How to Bypass nVidia PowerMizer and Adaptive Clocking

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How to Bypass nVidia PowerMizer and Adaptive Clocking

Postby catweazel on Fri Mar 29, 2013 3:29 am

The first problem
Most of nVidia's new cards now have what is called 'adaptive clocking'. It is a feature that allows the card to throttle itself up or down based on the load it is experiencing. The feature is easily controlled with Windwoes drivers but it isn't so obvious for Linux. The fact that it isn't obvious, and the fact that Linux gamers will be getting fragged because of video lag will be issues for up and coming Linux gamers who are now taking to Valve's Steam.

The second problem
The adaptive clocking feature will interfere with your high definition video-watching experience due to tearing. It seems that the thresholds needed to pump the clocks up automatically are too high, and a HD video will suffer visible screen tearing if the card has throttled itself down.

Background Information
Linux Mint doesn't require an xorg.conf file. It has been made obsolete by better hardware detection. Most installs of Mint today will not have an xorg.conf in /etc/X11, yet an xorg.conf, along with the nVidia binary driver, is needed to set an nVidia card's performance options to full throttle.

Step 1. Install the nVidia binary driver.
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$ sudo apt-get install nvidia-current-updates

Step 2. Create a mini xorg.conf
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sudo nano -w /etc/X11/xorg.conf

Add these lines to the empty file:
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Section "Device"
    Identifier     "Device0"
    Driver         "nvidia"
    VendorName     "NVIDIA Corporation"
    Option         "RegistryDwords" "PowerMizerEnable=0x1; PerfLevelSrc=0x2222; PowerMizerDefaultAC=0x1"

Press ^O to write the file (ctrl-o), then ^X to exit.

Step 3. Check it out
Reboot and start the NVIDIA X Server Settings app. On the PowerMizer tab, the performance level should be set to 3, and both the graphics and memory clocks should be turned up full bore.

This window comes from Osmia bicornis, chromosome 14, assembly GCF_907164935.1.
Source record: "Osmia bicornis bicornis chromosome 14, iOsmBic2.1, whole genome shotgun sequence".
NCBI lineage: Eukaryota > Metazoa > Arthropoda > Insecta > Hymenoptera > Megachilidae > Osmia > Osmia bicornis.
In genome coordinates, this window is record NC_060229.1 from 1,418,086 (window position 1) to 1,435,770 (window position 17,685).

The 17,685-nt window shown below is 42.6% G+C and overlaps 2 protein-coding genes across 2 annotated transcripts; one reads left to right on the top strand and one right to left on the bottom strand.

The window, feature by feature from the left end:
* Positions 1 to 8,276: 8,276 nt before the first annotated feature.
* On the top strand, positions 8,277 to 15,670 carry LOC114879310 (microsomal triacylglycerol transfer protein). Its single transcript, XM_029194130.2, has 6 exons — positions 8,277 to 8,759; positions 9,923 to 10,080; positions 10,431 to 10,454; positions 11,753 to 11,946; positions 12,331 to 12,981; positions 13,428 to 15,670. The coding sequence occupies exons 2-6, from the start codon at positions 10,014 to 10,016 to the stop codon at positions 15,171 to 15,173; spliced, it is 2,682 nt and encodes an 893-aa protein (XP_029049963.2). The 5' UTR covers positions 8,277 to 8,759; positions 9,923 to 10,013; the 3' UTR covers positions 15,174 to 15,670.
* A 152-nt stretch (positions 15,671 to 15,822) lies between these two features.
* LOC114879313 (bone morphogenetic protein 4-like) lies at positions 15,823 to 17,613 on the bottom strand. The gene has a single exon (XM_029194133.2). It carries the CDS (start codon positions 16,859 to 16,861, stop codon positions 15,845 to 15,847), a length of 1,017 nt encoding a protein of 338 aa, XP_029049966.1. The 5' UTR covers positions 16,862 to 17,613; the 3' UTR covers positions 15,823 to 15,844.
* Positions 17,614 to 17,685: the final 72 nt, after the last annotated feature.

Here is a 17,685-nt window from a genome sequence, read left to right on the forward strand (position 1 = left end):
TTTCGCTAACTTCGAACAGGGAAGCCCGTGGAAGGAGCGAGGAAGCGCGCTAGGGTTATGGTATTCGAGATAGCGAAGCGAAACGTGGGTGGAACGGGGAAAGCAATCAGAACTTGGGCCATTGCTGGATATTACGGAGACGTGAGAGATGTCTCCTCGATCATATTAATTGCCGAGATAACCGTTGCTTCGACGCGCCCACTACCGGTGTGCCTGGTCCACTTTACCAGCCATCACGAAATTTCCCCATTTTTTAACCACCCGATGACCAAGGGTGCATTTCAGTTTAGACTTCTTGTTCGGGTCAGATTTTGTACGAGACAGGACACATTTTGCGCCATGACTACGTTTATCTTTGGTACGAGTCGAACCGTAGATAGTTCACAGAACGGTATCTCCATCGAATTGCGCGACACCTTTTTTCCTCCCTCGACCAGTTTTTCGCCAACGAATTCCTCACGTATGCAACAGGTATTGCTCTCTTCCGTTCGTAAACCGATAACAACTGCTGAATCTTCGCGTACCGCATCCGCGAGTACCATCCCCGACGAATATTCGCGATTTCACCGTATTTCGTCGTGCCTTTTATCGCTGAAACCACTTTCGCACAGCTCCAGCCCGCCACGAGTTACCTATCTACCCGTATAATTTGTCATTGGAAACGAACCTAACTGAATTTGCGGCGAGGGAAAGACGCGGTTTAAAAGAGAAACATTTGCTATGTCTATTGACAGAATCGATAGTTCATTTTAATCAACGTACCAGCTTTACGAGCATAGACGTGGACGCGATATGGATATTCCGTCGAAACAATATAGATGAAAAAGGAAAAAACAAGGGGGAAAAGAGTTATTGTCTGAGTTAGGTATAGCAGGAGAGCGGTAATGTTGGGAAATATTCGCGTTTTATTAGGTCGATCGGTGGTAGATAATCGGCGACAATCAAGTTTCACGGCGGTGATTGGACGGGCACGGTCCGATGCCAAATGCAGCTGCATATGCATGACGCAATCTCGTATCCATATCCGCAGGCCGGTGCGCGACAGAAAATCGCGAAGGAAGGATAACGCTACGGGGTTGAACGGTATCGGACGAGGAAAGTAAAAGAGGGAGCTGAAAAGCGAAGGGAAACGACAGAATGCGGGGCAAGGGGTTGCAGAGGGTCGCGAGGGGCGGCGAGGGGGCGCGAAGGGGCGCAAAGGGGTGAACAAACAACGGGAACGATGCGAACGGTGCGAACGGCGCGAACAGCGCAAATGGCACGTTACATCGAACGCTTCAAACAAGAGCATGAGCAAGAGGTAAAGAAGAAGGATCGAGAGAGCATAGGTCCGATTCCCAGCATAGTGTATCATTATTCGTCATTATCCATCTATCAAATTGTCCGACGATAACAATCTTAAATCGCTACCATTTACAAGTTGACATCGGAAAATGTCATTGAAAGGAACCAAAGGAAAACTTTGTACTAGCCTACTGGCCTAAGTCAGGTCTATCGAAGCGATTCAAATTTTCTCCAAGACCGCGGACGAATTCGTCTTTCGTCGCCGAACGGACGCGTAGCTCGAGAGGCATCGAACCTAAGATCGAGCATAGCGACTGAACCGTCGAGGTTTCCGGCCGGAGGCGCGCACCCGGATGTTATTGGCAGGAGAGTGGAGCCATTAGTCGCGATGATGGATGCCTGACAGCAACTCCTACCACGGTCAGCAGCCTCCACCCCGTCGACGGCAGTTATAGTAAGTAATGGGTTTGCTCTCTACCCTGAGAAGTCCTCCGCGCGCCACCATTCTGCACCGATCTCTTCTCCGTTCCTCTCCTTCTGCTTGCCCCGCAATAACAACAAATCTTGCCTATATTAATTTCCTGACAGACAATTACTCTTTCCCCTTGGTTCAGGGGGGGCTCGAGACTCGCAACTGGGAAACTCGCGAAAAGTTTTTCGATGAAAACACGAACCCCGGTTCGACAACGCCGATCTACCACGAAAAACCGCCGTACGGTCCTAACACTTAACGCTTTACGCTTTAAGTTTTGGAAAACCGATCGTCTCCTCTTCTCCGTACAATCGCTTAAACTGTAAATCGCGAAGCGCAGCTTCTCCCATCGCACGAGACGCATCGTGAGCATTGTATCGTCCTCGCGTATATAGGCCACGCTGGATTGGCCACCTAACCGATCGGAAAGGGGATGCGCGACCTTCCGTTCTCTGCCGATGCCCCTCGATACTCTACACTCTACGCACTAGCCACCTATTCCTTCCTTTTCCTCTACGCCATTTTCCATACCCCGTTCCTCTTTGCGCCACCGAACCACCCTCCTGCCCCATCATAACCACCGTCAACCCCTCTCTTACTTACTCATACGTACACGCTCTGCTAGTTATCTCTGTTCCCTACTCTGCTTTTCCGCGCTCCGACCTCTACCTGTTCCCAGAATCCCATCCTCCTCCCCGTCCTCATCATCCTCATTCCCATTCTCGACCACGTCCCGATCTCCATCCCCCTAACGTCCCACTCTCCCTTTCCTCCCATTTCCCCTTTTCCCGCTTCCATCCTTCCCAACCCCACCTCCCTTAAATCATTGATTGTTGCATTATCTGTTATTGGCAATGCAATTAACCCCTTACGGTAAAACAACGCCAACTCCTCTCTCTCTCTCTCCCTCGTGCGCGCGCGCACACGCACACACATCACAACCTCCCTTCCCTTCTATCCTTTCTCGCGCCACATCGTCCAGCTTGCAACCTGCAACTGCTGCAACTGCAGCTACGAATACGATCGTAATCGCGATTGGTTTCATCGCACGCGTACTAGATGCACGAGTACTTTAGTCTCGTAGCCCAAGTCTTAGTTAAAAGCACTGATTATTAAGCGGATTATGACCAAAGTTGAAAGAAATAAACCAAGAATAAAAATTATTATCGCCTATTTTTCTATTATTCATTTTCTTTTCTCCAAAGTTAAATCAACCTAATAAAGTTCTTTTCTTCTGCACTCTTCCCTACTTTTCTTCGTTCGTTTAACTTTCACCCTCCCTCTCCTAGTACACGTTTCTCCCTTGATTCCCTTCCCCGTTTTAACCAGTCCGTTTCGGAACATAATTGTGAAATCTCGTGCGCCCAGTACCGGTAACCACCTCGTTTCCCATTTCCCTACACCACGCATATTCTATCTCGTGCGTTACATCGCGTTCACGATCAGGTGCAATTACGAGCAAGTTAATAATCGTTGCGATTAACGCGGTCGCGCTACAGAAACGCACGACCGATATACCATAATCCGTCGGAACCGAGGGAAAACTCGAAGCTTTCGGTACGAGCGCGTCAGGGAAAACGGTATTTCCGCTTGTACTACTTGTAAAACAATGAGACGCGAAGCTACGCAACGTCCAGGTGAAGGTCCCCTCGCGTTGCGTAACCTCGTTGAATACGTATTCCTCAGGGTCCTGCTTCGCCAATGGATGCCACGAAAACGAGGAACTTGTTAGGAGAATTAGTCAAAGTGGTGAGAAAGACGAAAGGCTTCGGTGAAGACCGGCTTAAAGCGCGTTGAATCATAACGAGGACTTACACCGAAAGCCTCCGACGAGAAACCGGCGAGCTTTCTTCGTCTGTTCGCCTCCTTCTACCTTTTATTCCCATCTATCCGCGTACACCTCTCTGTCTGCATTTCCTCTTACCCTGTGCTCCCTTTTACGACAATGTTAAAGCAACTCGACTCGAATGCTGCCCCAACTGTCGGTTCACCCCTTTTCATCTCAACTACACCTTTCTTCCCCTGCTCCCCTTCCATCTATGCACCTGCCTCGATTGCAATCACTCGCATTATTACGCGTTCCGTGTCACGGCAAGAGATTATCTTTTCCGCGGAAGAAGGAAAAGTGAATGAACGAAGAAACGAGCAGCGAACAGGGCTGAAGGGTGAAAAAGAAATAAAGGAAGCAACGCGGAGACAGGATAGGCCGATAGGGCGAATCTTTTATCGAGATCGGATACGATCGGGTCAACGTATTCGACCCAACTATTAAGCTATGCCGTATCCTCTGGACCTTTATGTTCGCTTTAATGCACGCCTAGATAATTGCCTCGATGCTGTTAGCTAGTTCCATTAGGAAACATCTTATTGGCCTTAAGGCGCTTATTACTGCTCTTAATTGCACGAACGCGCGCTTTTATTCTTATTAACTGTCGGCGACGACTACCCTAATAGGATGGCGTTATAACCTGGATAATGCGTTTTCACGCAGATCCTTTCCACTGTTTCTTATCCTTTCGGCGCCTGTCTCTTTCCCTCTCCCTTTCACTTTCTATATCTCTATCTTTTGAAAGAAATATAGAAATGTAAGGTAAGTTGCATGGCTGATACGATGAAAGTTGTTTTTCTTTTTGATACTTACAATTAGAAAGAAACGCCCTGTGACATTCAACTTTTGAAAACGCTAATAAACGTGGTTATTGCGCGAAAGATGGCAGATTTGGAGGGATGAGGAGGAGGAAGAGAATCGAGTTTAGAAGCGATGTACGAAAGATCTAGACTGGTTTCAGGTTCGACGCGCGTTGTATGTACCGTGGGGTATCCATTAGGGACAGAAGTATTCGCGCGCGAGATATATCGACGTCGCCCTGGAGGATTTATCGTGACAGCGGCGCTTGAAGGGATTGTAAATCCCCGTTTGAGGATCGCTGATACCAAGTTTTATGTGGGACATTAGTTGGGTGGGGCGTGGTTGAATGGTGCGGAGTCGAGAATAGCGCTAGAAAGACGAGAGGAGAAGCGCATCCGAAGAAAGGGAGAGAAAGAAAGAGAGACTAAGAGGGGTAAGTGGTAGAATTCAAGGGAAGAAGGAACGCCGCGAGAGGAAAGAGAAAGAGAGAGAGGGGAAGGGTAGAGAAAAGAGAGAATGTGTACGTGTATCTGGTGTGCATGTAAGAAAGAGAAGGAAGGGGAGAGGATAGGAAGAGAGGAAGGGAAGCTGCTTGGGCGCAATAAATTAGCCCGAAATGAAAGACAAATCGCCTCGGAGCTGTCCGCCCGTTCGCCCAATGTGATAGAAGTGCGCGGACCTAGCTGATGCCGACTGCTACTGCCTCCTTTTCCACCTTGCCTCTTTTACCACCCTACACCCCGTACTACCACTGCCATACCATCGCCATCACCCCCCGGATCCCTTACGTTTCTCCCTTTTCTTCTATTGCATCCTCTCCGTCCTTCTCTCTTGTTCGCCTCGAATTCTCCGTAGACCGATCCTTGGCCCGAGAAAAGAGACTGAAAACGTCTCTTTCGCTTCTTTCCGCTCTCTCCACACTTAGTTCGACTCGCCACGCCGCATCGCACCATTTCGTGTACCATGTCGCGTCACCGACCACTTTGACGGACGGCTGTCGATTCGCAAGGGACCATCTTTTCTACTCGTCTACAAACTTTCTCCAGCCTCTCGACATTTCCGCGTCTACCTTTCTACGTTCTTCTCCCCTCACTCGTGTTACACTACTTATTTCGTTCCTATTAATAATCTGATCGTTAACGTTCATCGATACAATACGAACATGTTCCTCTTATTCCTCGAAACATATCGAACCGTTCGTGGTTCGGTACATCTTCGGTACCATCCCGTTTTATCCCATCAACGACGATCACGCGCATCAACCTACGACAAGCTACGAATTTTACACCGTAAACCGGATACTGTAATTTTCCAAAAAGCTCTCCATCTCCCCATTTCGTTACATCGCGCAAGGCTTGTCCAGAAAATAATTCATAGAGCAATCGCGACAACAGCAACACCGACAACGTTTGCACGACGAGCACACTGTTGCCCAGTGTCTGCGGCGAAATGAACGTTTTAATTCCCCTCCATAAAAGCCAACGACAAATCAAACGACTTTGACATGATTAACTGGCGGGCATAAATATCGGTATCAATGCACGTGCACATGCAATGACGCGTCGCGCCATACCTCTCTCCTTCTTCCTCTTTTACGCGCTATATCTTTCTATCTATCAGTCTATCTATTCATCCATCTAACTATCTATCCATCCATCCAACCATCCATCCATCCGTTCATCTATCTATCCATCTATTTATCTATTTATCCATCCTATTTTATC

That's it. There's nothing more needs doing, and nothing more needs to go in the xorg.conf, only what's shown above.

Additional Information
Keep your eyes on the PowerMizer tab for a few minutes just to make sure the card doesn't start clocking itself down.

Don't bother trying to set the "Preferred Mode" to 'Prefer Maximum Performance'. The setting will not stick between sessions. You'll just have to live with the settings application telling you lies about adaptive clocking being enabled.

If you install the 310 experimental driver via Synaptic, an xorg.conf may or may not be created. If one is created for you, just put this one line in the device section:
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Option         "RegistryDwords" "PowerMizerEnable=0x1; PerfLevelSrc=0x2222; PowerMizerDefaultAC=0x1"

About the Settings
PowerMizerEnable=0x1 turns on PowerMizer.

PerfLevelSrc=0x2222 tells the video card to operate at full bore on both AC & battery.

PowerMizerDefaultAC=0x1 tells the card to behave as if AC power is connected.

The settings above, in particular PerfLevelSrc=0x2222, are intended for desktop machines. However the performance level can be adjusted separately for laptops running on battery or AC power. Use the following setting for adaptive power on battery and full choke on AC power:
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A Pretty Picture

You can see that the GPU and memory clocks are running flat out but the settings application is telling porkies about adaptive clocking being enabled.
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Re: How to Bypass nVidia PowerMizer and Adaptive Clocking

Postby problem2038 on Thu Jun 13, 2013 1:21 pm

Thank you SO MUCH!
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Re: How to Bypass nVidia PowerMizer and Adaptive Clocking

Postby timoto on Thu Oct 10, 2013 6:54 am

Excellent. Thank you.

Setting to max not only helps with gfx intensive tasks, but also prevents system crashes on my system.

I originally had this experience in Win7 and had to set nvidia powermizer do the same there to prevent occassional system crashes that occured during clock switches.

Very glad to have found the linux equivilent here.
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Re: How to Bypass nVidia PowerMizer and Adaptive Clocking

Postby tek_heretik on Tue Dec 17, 2013 11:31 pm

For those running 64-bit testing/jessie Debian like me, nVidia driver 319.76, the new deal is, in my situation anyway, navigate (as root) to /etc/X11/xorg.conf.d/, there you will see a file called "20-nvidia.conf" (created during the driver install to block nouveau), add ONLY this line:
Code: Select all
Option "RegistryDwords" "PowerMizerEnable=0x1; PerfLevelSrc=0x2222; PowerMizerDefaultAC=0x1"
to the Device section under this line:
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Driver "nvidia"
Save the changes. Line it up with the above line or it won't work, It worked for me :D Reboot.
Sample of my "20-nvidia.conf" file now:
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Section "Device"
   Identifier "My GPU"
   Driver "nvidia"
   Option "RegistryDwords" "PowerMizerEnable=0x1; PerfLevelSrc=0x2222; PowerMizerDefaultAC=0x1"
If you watch the PowerMizer Settings, it will say "Preferred Mode: Auto" and "Current Mode: Adaptive", that doesn't matter, just leave it because it doesn't budge from "Performance Level: 1", the max level.
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